How Physical Activity Can Help Preserve Your Joints
We need to take care of our joints — our elbows, our knees, our shoulders, our fingers, and all the rest of our bendy pieces. When something goes wrong with these important parts of the body, we can find ourselves facing major, often painful adaptations to the way we live. Maybe we’ll have trouble walking, or writing with a pencil, or reaching up to take cans from a shelf. Fortunately there’s one common thing we can do to help prevent future joint injury and deal with any existing problems. That one thing is exercise.
The Relationship Between Exercise and Joint Health
The benefits of exercise are so varied and important that you’re probably tired of hearing about them, but we won’t let that stop us. There’s the reduced risk of heart attack and stroke, not to mention premature death. There’s protection against high blood pressure, diabetes, obesity, depression, cancer, insomnia, and dementia. And there’s just a general, overall sense of well-being that comes from working out.
But there’s also a lingering fear among many people that exercise is bad for our joints. Some even believe it can lead to osteoarthritis. It does not. Study after study has shown no correlation between increased exercise and osteoarthritis. Other studies have shown people who exercise regularly have significantly less musculoskeletal disabilities than non-exercisers, even as they get older.
Exercise is also beneficial to people who already have joint damage due to arthritis. Randomized clinical trials have shown both walking and strength training to be effective at reducing pain and disability in patients with knee osteoarthritis.
How Does Exercise Protect the Joints?
There are a number of benefits to the joints that come with exercise, whether strength training or cardiovascular work.
- Stronger muscles. Strong muscles stabilize and take the pressure off of a joint, making it both less likely to suffer traumatic injury and less likely to be damaged by wear and tear.
- Lubrication. Your joints are surrounded by lubricating synovial fluid. During exercise, this synovial fluid gets pumped through the joint and into the articulating cartilage, helping to pad the cartilage and reduce friction against it.
- Increased blood flow. Blood flow brings oxygen and important nutrients to the synovial membrane and into the synovial fluid. Blood does not flow directly to the cartilage, so cartilage does not generally regrow once damaged, but the rest of the joint benefits from this increased nutrient circulation.
- Removal of cellular waste. It’s a lot like taking out the trash. Exercise encourages the breakdown of damaged cells and the removal of spent nutrients, making room for new nutrients and healthy new cells.
How Often Should I Exercise?
There’s no need to overdo it, especially if you’re just starting out. Get fit gradually with low-intensity, low impact workouts. Slowly build up to 150 minutes of moderately intense aerobic exercise per week. That’s just five thirty-minute sessions, and you get rest days! Even better, you can break those workouts down into ten-minute blocks if it’s easier on your joints.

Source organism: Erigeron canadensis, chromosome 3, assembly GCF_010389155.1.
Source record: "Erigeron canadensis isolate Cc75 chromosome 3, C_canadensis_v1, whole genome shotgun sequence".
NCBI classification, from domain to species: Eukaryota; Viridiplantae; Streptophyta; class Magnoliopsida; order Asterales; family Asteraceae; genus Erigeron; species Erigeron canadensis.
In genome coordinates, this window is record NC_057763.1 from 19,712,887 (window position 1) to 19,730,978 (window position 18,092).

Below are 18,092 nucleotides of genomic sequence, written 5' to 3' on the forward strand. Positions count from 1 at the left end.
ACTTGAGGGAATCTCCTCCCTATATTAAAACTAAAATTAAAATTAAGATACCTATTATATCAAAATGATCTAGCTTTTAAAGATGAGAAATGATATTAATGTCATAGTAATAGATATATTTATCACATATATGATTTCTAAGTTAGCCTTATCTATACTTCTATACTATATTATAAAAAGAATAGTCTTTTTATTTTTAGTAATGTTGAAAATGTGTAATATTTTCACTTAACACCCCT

What is the Best Type of Exercise?
Variety is key. Doing a range of different exercises will keep you from getting bored, will keep your body in good all-around shape without overemphasizing particular muscle groups, and lowers your risk of injury. Pick a balance of exercises from each of three categories: strength training, cardiovascular training, and stretching and range of motion exercises.
Training with weights or fitness products like resistance tubing helps to build the muscles that support the joints. Start with lighter weights and lower resistance and then gradually increase the difficulty as your strength improves. If you don’t have access to a gym with fancy equipment and weight sets, using a combination of bodyweight exercises and resistance bands is just as effective, especially for joint health.
Again, you don’t need to overdo it here. A brisk walk is enough to get your blood flowing. Swimming is also great if you have access to water. You could also try bikes or stationary bikes or any other exercise that elevates your heart rate. If you have existing damage to your joints, you’ll want to avoid high impact exercises like running and jumping.
Stretching and Range of Motion
Don’t forget to stretch before and after your strength training. Afterward, when your muscles are warmed up, you’ll be able to perform deeper stretches. Stretching and range of motion exercises will relieve stiffness and increase your ability to move your joints without pain.
Don’t Forget to Warm Up Before Exercising
A proper warm-up is important to ease yourself into an exercise session and prevent injury. The last thing you want to do when you’re exercising for long-term joint health is to sprain something because you went at it too hard, too fast. So start slow with light calisthenics and stretches, even if you’re just going for a walk. And even when you’re walking, start slow! Gradually increase your pace as you start to feel stronger. Your body will thank you, now and long into the future!